Sunday, March 8, 2009

A Muse: Ki Tisa 2009

This week’s parsha is riveting because of the drama surrounding the “sin” of the Golden Calf. I have purposely put into quotation marks the word “sin” because it isn’t at all clear that the design and construction of the Golden Calf was actually a sin. Clearly this week’s parsha treats the erection of the Golden Calf as a sin, but if we examine this episode and related episodes many questions remain unanswered.

There is disparity between this version of the Golden Calf, Exodus 32, and the version related in Deuteronomy 9. In our text it isn’t not only the “people” who are punished, but Aron too bears some of the blame in allying with the “people” to construct the Golden Calf. In Deuteronomy 9 it is the people who are blamed for the sin; Aron is briefly mentioned in passing only once in verse 20. From Deuteronomy it is abundantly clear that Aron didn’t play a central role as depicted in Exodus 32.

The story of the Golden Calf repeats itself almost identically in Kings when Yeravam breaks away from the united kingdom which was under Rechavam’s rule. While it is true that Yeravam was being labeled a rebel and idolater in Chronicles it is unlikely that this characterization is accurate. One would have to question the likelihood of Yeravam during a crisis would institute Gods that were foreign to his own history and tradition. Those whom negated the kingdom of Yeravam were from the Kingdom of Yehudah who wanted one central kingdom with one central religious doctrine and address which was to be the Temple in Jerusalem.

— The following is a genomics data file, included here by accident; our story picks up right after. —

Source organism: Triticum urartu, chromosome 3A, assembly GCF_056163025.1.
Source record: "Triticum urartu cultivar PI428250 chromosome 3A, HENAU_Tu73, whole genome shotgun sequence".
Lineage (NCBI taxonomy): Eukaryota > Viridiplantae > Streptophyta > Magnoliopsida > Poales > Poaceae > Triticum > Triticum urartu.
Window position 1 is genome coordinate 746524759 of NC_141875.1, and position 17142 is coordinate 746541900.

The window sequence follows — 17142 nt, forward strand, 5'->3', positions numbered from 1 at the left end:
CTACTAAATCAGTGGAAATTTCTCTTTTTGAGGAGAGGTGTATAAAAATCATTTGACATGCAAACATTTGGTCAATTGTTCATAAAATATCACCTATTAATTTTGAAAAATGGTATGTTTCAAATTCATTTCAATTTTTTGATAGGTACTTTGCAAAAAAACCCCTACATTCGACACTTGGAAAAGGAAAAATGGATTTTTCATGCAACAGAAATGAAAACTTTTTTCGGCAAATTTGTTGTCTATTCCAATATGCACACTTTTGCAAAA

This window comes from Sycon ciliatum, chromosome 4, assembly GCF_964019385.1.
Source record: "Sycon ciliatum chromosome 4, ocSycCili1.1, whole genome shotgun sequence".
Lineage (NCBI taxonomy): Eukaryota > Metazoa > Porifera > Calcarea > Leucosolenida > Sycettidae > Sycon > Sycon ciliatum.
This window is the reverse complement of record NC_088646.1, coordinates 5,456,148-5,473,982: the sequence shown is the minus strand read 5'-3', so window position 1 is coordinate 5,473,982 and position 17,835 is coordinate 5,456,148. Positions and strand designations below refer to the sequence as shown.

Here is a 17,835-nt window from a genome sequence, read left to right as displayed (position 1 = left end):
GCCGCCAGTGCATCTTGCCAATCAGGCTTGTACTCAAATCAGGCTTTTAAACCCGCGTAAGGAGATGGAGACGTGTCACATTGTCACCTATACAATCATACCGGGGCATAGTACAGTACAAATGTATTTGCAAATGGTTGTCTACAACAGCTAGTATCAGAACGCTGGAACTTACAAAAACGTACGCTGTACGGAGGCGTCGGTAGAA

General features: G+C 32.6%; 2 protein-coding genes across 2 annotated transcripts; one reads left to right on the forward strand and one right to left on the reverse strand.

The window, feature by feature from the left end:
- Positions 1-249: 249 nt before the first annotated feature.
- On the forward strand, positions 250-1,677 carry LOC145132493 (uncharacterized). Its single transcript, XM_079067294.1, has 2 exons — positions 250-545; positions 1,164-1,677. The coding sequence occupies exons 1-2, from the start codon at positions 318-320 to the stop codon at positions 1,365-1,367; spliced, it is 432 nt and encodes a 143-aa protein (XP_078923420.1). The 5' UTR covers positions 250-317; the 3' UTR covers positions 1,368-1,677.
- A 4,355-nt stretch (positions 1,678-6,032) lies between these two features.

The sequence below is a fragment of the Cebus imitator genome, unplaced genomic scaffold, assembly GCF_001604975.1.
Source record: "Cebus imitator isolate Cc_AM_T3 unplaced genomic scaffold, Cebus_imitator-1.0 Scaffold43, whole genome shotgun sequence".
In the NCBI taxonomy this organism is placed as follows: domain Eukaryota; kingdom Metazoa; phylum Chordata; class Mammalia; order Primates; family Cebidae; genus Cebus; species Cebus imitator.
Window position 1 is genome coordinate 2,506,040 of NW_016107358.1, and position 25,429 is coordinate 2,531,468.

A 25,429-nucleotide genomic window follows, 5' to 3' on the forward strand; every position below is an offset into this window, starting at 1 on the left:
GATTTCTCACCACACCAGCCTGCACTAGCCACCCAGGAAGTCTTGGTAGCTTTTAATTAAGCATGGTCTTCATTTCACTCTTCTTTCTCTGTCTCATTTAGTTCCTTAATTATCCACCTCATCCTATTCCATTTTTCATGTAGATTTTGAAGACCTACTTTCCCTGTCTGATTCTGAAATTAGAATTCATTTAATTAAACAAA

It would appear that in reality the Northern Kingdom were not instituting a religious reformation as the Kingdom of Judah were insinuating but rather a restoration, a return to the religion of the Hebrews in the desert. It would mean the construction of the Golden Calf, not as an expression of rebellion, but as part of the ritual. Most of the prophets didn’t find anything wrong with the Golden Calf of the Northern Kingdom. Eliyahu the prophets whose reputation was made in his fights against the worshippers of Baal didn’t object to the Calf, nor did his student Elisha. The only prophet on record who objected was Hoshea. It appears that the Golden Calf of the Northern Kingdom was a symbol as was the Cherubim ensconced on the Kaporet of the Ark.

Thus it would appear that Yeravam was reinstituting customs that had been part of the nation of Israel from inception. The Kingdom of Judea which sought hegemony negated the practice of the Northern Kingdom insinuating that the practice of the Golden Calf even at the time of Moses was evil in the eyes of God; those participating in its construction and worship were guilty.